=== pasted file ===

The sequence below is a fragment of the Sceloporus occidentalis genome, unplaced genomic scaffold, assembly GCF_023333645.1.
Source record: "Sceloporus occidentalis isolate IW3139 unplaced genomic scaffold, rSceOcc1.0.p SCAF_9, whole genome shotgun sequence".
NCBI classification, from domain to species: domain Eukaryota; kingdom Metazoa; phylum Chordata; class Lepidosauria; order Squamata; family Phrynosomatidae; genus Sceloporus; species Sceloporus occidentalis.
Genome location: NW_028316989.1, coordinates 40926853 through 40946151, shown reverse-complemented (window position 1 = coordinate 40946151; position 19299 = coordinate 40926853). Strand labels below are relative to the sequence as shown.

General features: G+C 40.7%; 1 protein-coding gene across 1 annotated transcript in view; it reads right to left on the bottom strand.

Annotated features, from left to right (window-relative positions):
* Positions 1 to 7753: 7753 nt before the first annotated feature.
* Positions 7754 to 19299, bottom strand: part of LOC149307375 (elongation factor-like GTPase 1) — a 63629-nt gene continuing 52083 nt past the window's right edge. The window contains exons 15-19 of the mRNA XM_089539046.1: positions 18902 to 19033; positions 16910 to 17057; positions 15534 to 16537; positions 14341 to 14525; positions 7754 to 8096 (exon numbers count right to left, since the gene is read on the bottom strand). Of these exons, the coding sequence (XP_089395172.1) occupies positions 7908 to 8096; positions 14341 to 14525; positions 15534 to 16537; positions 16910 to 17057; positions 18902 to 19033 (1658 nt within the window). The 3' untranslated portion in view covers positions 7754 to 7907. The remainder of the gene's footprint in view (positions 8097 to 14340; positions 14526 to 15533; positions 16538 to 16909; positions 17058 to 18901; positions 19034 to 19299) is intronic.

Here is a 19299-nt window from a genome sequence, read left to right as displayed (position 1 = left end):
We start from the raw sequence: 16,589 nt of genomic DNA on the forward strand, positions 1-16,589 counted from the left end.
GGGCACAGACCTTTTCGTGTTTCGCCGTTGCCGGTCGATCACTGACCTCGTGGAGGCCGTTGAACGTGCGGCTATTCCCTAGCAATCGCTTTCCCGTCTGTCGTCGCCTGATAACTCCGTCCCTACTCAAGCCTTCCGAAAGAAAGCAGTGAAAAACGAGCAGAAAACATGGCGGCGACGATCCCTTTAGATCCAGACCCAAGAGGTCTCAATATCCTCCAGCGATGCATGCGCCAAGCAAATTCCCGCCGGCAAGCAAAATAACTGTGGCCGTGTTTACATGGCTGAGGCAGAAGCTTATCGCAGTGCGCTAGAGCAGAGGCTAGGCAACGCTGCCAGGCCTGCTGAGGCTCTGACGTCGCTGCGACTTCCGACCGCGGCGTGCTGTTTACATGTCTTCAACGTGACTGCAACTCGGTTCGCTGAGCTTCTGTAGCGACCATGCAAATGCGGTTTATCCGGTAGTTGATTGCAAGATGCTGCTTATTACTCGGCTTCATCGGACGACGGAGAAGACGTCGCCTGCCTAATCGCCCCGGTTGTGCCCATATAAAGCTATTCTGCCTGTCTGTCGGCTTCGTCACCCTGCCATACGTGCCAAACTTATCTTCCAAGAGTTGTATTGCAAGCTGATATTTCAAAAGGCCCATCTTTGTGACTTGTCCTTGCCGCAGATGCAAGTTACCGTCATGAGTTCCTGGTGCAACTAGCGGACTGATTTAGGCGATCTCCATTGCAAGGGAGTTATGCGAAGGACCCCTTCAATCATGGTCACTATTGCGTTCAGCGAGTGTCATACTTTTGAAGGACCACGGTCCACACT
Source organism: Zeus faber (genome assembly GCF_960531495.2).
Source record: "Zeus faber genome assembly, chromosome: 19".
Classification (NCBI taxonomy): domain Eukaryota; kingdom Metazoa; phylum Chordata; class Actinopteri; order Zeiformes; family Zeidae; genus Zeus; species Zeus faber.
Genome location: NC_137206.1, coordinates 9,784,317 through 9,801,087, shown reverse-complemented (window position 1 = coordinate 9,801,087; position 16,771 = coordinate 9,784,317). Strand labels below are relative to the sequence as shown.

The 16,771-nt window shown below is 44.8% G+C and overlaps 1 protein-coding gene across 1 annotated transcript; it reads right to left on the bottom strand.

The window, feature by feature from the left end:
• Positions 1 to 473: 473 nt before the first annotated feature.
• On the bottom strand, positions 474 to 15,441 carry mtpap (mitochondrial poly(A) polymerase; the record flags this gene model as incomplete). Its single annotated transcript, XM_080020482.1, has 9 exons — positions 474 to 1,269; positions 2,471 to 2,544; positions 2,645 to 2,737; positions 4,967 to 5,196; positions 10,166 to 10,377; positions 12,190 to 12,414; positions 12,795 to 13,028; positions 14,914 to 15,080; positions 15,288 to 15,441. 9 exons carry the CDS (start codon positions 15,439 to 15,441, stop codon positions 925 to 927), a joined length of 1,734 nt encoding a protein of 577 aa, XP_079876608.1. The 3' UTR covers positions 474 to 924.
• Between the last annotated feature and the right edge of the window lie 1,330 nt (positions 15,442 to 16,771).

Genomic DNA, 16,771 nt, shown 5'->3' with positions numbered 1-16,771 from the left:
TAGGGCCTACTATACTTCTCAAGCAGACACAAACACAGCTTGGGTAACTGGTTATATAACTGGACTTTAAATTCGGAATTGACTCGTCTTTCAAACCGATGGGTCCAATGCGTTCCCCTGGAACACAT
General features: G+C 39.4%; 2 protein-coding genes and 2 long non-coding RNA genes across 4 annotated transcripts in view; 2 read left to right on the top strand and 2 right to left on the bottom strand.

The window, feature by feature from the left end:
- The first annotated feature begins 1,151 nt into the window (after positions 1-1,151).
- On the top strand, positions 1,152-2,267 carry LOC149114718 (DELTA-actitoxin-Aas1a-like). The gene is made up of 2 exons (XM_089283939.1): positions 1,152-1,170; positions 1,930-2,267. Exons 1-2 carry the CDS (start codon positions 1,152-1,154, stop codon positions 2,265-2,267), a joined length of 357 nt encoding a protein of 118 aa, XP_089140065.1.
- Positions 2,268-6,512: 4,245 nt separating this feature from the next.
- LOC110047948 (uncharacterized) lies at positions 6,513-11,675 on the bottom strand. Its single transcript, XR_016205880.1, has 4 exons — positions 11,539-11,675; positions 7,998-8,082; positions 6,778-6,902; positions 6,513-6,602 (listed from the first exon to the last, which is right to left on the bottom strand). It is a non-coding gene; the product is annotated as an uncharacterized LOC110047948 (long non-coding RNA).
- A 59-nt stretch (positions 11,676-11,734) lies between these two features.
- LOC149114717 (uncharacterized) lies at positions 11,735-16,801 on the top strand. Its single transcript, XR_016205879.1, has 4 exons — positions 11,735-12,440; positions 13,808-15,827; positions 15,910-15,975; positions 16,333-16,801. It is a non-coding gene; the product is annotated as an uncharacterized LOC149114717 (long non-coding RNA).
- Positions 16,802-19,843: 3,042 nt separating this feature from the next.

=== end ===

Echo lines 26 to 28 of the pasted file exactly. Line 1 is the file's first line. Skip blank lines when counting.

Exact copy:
- On the top strand, positions 1,152-2,267 carry LOC149114718 (DELTA-actitoxin-Aas1a-like). The gene is made up of 2 exons (XM_089283939.1): positions 1,152-1,170; positions 1,930-2,267. Exons 1-2 carry the CDS (start codon positions 1,152-1,154, stop codon positions 2,265-2,267), a joined length of 357 nt encoding a protein of 118 aa, XP_089140065.1.
- Positions 2,268-6,512: 4,245 nt separating this feature from the next.
- LOC110047948 (uncharacterized) lies at positions 6,513-11,675 on the bottom strand. Its single transcript, XR_016205880.1, has 4 exons — positions 11,539-11,675; positions 7,998-8,082; positions 6,778-6,902; positions 6,513-6,602 (listed from the first exon to the last, which is right to left on the bottom strand). It is a non-coding gene; the product is annotated as an uncharacterized LOC110047948 (long non-coding RNA).